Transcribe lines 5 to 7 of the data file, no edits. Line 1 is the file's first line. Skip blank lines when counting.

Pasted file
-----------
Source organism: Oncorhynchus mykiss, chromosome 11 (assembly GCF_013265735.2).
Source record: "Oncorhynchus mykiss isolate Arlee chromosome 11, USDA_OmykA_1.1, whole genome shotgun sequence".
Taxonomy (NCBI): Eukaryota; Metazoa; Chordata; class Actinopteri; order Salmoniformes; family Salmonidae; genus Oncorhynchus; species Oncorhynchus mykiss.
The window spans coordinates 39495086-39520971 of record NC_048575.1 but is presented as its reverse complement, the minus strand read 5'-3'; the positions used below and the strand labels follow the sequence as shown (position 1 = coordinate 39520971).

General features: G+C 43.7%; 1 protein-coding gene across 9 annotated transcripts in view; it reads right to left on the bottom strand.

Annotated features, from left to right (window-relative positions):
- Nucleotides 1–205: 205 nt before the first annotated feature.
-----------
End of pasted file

General features: G+C 43.7%; 1 protein-coding gene across 9 annotated transcripts in view; it reads right to left on the bottom strand.

Annotated features, from left to right (window-relative positions):
- Nucleotides 1–205: 205 nt before the first annotated feature.